I have undoubtedly spent more time working in the evenings and weekends than I used to when I had a steady 9-6. But for me, this is 100% worth it. I don’t think you realise, until you remove yourself from it, that it’s not normal to spend the morning weeping because you’ve got a Water Infection and can’t possibly take an hour off work to go to the Doctors. Or that trying to fit in four grandparents, two nieces, parents, friends, shopping, sleep and housework into one Saturday morning each week is near on impossible. One of my favourite things about being freelance is the freedom to build my own schedule. I do take the occasional morning off to get a coffee with a friend, go to an event or pop in on someone in my family. But I also pick up emails at the weekend, will work late to hit a deadline and can rarely ‘switch off’, even when I’m on holiday. My life is no longer Work/Life – the two mix. But I think this is becoming more common for everyone with the rise of ‘work from home’ days and is definitely the way I prefer to run my town.

The motivation

This is a little personal snaps to myself, but I am surprised at how easy it’s been to stay motivated. If I had a pound for every person who’d mentioned the word ‘Pjs’ or ‘Work from bed’ to me, I’d be sunning myself in Ibiza right now, but I can honestly say there’s not been one day where I haven’t showered, got dressed and got myself to a desk. I think people underestimate how much working for yourself becomes your baby. It’s something you become incredibly proud of and that you want to succeed at – because it’s all yours. It also helps that it’s primarily results-orientated so if you can’t get off Netflix, you probably won’t get your check at the end of the month. In a full-time job you can afford to be hungover/lazy/”sick” every now and again. In a freelance career, there’s no chance of getting away with – and you wouldn’t want to even if you could.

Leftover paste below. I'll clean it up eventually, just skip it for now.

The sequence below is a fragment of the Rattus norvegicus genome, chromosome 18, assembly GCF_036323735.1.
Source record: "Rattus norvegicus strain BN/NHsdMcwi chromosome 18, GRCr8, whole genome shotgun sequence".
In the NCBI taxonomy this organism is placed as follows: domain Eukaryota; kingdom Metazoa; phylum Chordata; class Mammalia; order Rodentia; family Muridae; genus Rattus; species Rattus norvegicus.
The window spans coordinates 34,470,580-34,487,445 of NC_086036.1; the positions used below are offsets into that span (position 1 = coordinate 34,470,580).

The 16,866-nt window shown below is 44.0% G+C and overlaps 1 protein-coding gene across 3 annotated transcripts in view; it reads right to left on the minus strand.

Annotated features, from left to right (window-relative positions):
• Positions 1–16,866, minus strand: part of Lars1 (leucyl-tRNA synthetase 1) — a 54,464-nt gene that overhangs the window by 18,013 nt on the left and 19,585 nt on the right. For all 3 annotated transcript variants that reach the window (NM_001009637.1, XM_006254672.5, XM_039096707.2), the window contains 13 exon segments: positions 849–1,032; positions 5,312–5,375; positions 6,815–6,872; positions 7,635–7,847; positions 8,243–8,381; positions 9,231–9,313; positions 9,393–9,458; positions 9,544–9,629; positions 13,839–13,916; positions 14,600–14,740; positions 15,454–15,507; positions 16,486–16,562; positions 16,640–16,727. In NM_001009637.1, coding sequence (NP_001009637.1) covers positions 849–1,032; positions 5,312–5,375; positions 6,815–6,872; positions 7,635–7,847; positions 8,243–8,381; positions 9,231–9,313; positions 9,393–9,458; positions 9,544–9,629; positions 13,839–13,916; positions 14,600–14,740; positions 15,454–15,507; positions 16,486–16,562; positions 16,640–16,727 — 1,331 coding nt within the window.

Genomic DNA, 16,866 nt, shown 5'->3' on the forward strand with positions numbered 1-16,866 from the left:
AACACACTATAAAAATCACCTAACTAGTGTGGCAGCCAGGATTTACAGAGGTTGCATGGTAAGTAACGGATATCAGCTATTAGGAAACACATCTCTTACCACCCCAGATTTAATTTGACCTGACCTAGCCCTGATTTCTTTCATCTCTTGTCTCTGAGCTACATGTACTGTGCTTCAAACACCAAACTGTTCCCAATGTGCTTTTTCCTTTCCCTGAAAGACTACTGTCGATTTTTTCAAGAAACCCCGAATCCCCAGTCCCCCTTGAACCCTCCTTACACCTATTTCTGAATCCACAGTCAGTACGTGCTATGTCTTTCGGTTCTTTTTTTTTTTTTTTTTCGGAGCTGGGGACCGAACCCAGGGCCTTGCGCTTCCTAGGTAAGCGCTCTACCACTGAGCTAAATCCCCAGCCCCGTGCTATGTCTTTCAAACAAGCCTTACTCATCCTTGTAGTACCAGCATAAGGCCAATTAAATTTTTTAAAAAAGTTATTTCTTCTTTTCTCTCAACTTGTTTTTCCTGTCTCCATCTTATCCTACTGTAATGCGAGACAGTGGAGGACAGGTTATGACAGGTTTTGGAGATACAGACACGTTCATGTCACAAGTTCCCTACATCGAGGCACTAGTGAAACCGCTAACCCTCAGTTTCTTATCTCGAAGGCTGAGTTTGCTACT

The Bad Parts Of Going Freelance

It’s not for everyone

It’s not all suns and roses and trips to Costa. There are times when freelance is really bloody hard. I hate talking about money, particularly when people owe me it, and some of my most difficult times have been negotiating rates or dealing with late payers. In a freelance business you have to be able to deal with everything – accounts, marketing, sales, self-promotion. This isn’t for everyone and there have been times where I sit down at the desk and want to go and crawl back under the covers again. But I think you get this in any job and if you can push through, the rewards far outweigh the costs.

The pressure of being freelance ecard

The pressure